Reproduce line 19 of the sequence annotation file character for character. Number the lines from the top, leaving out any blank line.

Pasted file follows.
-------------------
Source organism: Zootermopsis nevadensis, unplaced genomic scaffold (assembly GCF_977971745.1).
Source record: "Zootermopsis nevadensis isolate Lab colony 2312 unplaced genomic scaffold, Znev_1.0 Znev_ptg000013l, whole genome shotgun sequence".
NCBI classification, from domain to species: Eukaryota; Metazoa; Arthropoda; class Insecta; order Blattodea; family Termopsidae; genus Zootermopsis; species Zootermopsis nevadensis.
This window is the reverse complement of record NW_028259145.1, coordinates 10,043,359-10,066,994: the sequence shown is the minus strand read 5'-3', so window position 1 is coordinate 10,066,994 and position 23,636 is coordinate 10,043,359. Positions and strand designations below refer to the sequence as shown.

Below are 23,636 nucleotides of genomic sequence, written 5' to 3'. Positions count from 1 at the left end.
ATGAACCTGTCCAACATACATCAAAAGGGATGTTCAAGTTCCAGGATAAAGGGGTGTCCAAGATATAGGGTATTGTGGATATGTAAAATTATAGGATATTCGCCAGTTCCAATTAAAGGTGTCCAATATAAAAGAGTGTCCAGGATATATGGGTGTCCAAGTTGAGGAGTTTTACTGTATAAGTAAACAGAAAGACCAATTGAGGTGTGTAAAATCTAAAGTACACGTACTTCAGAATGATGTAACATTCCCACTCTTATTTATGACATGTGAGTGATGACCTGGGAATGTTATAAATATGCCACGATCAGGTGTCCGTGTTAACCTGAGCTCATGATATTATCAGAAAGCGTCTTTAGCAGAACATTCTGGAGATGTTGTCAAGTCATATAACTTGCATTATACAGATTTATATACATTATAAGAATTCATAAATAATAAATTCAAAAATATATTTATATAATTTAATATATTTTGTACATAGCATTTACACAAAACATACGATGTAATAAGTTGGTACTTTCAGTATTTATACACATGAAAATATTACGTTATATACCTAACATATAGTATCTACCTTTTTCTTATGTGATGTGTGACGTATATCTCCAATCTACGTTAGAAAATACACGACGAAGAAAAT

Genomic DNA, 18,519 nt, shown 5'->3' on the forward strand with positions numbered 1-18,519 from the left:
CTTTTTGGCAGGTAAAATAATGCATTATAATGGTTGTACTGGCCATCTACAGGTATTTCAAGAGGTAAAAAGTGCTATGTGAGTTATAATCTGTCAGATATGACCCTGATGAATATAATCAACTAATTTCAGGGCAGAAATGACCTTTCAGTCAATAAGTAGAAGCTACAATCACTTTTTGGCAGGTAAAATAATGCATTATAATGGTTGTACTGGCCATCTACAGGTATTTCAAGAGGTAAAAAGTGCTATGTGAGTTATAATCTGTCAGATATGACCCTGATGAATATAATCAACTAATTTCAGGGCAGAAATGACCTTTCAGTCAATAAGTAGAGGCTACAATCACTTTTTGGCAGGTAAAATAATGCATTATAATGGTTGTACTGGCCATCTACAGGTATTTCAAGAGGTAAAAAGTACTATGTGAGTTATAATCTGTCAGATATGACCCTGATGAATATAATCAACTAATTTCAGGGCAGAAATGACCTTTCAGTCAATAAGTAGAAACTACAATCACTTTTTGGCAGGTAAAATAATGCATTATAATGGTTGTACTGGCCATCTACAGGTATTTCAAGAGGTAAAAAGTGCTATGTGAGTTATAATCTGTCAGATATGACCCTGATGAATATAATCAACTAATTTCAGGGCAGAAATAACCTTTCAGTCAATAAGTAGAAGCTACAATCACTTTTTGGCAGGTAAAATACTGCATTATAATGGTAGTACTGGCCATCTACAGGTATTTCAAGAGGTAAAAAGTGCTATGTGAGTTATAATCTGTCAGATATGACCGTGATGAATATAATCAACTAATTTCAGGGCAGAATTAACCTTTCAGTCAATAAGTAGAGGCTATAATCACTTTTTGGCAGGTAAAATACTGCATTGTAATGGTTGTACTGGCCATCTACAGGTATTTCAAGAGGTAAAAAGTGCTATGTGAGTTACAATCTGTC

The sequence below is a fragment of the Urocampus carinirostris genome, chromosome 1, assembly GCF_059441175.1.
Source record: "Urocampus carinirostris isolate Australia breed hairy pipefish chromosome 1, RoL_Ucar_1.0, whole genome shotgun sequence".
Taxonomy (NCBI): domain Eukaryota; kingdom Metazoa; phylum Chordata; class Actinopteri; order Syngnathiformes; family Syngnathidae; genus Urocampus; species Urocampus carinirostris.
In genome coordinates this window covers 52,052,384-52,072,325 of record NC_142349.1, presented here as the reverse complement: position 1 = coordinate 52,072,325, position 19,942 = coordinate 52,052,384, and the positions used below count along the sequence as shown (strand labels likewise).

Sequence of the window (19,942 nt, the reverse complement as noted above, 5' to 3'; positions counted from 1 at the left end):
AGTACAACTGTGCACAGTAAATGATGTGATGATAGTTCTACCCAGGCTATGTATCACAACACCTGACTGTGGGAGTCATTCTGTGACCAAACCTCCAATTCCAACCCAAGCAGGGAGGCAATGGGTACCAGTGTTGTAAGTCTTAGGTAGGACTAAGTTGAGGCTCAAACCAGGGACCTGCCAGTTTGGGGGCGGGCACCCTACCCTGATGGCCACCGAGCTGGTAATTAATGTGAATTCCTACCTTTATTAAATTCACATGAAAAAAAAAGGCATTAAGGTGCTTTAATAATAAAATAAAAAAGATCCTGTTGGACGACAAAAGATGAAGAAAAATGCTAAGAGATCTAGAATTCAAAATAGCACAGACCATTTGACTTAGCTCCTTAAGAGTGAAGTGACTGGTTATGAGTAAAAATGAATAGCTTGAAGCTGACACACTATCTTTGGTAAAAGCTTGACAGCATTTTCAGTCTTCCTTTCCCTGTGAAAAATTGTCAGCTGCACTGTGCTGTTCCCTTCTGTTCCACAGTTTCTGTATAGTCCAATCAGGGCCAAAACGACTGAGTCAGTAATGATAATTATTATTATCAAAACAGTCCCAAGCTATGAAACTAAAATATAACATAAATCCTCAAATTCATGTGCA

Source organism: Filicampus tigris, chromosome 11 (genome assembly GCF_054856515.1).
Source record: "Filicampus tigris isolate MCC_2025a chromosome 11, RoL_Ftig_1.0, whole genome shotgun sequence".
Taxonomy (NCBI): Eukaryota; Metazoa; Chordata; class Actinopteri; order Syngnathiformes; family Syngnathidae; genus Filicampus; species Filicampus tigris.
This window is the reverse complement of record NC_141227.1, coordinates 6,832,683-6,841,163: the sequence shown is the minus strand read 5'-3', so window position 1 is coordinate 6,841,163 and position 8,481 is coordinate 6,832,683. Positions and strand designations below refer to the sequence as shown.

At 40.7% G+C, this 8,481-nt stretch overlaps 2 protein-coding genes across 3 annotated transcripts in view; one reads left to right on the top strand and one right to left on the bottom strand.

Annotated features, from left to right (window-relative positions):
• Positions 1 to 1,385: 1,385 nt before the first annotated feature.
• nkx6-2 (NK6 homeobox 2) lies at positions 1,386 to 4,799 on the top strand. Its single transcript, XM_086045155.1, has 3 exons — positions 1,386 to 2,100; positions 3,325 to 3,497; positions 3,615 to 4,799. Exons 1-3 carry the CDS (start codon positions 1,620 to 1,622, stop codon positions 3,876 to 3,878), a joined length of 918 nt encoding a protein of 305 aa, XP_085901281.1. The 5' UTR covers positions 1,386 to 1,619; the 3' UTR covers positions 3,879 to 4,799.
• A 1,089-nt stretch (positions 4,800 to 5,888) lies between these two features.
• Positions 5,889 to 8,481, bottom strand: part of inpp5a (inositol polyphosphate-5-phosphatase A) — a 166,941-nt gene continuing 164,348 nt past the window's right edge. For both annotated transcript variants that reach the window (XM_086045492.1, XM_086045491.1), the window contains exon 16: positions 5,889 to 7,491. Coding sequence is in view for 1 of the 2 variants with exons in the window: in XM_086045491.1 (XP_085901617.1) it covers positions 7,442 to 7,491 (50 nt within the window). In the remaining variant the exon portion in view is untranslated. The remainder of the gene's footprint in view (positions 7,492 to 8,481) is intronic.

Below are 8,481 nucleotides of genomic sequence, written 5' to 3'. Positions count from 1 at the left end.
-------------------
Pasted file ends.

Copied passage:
At 40.7% G+C, this 8,481-nt stretch overlaps 2 protein-coding genes across 3 annotated transcripts in view; one reads left to right on the top strand and one right to left on the bottom strand.